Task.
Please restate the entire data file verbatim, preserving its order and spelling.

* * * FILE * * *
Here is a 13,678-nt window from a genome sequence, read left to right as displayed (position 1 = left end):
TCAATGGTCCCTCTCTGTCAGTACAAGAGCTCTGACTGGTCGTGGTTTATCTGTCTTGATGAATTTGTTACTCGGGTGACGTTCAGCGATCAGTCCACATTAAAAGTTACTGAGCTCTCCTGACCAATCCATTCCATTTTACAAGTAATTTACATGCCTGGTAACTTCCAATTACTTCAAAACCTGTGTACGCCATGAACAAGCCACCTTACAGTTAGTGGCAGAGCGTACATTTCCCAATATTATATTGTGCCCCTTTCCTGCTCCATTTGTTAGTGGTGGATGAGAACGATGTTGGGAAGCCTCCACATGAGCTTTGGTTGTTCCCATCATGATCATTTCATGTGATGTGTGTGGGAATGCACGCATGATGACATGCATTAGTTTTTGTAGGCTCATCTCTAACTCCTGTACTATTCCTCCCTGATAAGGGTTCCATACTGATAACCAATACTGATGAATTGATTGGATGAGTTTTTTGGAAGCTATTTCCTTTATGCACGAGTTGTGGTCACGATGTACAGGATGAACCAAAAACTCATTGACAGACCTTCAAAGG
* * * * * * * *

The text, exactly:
Here is a 13,678-nt window from a genome sequence, read left to right as displayed (position 1 = left end):
TCAATGGTCCCTCTCTGTCAGTACAAGAGCTCTGACTGGTCGTGGTTTATCTGTCTTGATGAATTTGTTACTCGGGTGACGTTCAGCGATCAGTCCACATTAAAAGTTACTGAGCTCTCCTGACCAATCCATTCCATTTTACAAGTAATTTACATGCCTGGTAACTTCCAATTACTTCAAAACCTGTGTACGCCATGAACAAGCCACCTTACAGTTAGTGGCAGAGCGTACATTTCCCAATATTATATTGTGCCCCTTTCCTGCTCCATTTGTTAGTGGTGGATGAGAACGATGTTGGGAAGCCTCCACATGAGCTTTGGTTGTTCCCATCATGATCATTTCATGTGATGTGTGTGGGAATGCACGCATGATGACATGCATTAGTTTTTGTAGGCTCATCTCTAACTCCTGTACTATTCCTCCCTGATAAGGGTTCCATACTGATAACCAATACTGATGAATTGATTGGATGAGTTTTTTGGAAGCTATTTCCTTTATGCACGAGTTGTGGTCACGATGTACAGGATGAACCAAAAACTCATTGACAGACCTTCAAAGG